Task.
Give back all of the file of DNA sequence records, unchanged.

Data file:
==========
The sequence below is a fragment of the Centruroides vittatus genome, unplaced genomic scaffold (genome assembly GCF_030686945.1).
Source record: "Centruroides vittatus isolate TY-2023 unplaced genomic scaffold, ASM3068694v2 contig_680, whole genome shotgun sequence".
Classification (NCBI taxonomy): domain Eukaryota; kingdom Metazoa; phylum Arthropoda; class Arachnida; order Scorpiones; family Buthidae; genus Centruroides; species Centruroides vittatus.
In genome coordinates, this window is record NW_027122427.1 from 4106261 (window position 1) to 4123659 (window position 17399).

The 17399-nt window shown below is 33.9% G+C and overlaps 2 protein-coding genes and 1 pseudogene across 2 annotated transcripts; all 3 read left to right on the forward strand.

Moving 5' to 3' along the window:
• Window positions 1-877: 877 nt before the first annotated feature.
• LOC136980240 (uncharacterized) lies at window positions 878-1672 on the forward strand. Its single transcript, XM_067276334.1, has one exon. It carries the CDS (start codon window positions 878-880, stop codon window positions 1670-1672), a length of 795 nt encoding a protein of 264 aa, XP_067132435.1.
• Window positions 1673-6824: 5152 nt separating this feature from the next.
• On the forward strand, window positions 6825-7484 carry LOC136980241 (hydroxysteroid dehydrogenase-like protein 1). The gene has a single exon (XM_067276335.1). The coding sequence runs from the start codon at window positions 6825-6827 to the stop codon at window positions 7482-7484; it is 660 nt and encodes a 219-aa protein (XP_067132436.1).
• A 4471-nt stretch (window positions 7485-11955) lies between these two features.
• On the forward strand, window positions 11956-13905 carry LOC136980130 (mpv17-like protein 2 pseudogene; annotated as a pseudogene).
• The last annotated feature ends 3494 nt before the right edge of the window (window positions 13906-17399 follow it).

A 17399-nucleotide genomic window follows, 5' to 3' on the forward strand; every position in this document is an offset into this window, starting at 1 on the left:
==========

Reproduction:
The sequence below is a fragment of the Centruroides vittatus genome, unplaced genomic scaffold (genome assembly GCF_030686945.1).
Source record: "Centruroides vittatus isolate TY-2023 unplaced genomic scaffold, ASM3068694v2 contig_680, whole genome shotgun sequence".
Classification (NCBI taxonomy): domain Eukaryota; kingdom Metazoa; phylum Arthropoda; class Arachnida; order Scorpiones; family Buthidae; genus Centruroides; species Centruroides vittatus.
In genome coordinates, this window is record NW_027122427.1 from 4106261 (window position 1) to 4123659 (window position 17399).

The 17399-nt window shown below is 33.9% G+C and overlaps 2 protein-coding genes and 1 pseudogene across 2 annotated transcripts; all 3 read left to right on the forward strand.

Moving 5' to 3' along the window:
• Window positions 1-877: 877 nt before the first annotated feature.
• LOC136980240 (uncharacterized) lies at window positions 878-1672 on the forward strand. Its single transcript, XM_067276334.1, has one exon. It carries the CDS (start codon window positions 878-880, stop codon window positions 1670-1672), a length of 795 nt encoding a protein of 264 aa, XP_067132435.1.
• Window positions 1673-6824: 5152 nt separating this feature from the next.
• On the forward strand, window positions 6825-7484 carry LOC136980241 (hydroxysteroid dehydrogenase-like protein 1). The gene has a single exon (XM_067276335.1). The coding sequence runs from the start codon at window positions 6825-6827 to the stop codon at window positions 7482-7484; it is 660 nt and encodes a 219-aa protein (XP_067132436.1).
• A 4471-nt stretch (window positions 7485-11955) lies between these two features.
• On the forward strand, window positions 11956-13905 carry LOC136980130 (mpv17-like protein 2 pseudogene; annotated as a pseudogene).
• The last annotated feature ends 3494 nt before the right edge of the window (window positions 13906-17399 follow it).

A 17399-nucleotide genomic window follows, 5' to 3' on the forward strand; every position in this document is an offset into this window, starting at 1 on the left: